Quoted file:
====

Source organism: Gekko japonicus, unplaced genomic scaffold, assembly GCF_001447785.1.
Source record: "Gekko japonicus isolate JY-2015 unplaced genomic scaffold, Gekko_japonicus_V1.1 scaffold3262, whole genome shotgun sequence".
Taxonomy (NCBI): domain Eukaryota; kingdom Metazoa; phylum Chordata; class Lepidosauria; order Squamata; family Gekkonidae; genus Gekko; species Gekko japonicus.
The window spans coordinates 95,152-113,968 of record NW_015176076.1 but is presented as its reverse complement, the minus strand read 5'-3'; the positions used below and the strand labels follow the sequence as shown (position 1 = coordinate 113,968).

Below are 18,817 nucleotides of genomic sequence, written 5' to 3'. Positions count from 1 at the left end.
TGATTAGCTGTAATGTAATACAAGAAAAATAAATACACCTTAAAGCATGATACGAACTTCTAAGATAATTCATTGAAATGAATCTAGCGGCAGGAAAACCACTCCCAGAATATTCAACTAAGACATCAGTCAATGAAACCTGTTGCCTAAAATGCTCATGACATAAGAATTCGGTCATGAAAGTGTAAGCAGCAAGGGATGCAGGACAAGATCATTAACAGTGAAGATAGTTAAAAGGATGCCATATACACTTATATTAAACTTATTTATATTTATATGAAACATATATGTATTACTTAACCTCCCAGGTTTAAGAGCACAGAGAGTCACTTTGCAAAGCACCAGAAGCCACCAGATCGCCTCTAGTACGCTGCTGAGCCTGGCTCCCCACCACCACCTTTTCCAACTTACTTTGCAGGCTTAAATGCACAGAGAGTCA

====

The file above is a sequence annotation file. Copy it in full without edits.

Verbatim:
Source organism: Gekko japonicus, unplaced genomic scaffold, assembly GCF_001447785.1.
Source record: "Gekko japonicus isolate JY-2015 unplaced genomic scaffold, Gekko_japonicus_V1.1 scaffold3262, whole genome shotgun sequence".
Taxonomy (NCBI): domain Eukaryota; kingdom Metazoa; phylum Chordata; class Lepidosauria; order Squamata; family Gekkonidae; genus Gekko; species Gekko japonicus.
The window spans coordinates 95,152-113,968 of record NW_015176076.1 but is presented as its reverse complement, the minus strand read 5'-3'; the positions used below and the strand labels follow the sequence as shown (position 1 = coordinate 113,968).

Below are 18,817 nucleotides of genomic sequence, written 5' to 3'. Positions count from 1 at the left end.
TGATTAGCTGTAATGTAATACAAGAAAAATAAATACACCTTAAAGCATGATACGAACTTCTAAGATAATTCATTGAAATGAATCTAGCGGCAGGAAAACCACTCCCAGAATATTCAACTAAGACATCAGTCAATGAAACCTGTTGCCTAAAATGCTCATGACATAAGAATTCGGTCATGAAAGTGTAAGCAGCAAGGGATGCAGGACAAGATCATTAACAGTGAAGATAGTTAAAAGGATGCCATATACACTTATATTAAACTTATTTATATTTATATGAAACATATATGTATTACTTAACCTCCCAGGTTTAAGAGCACAGAGAGTCACTTTGCAAAGCACCAGAAGCCACCAGATCGCCTCTAGTACGCTGCTGAGCCTGGCTCCCCACCACCACCTTTTCCAACTTACTTTGCAGGCTTAAATGCACAGAGAGTCA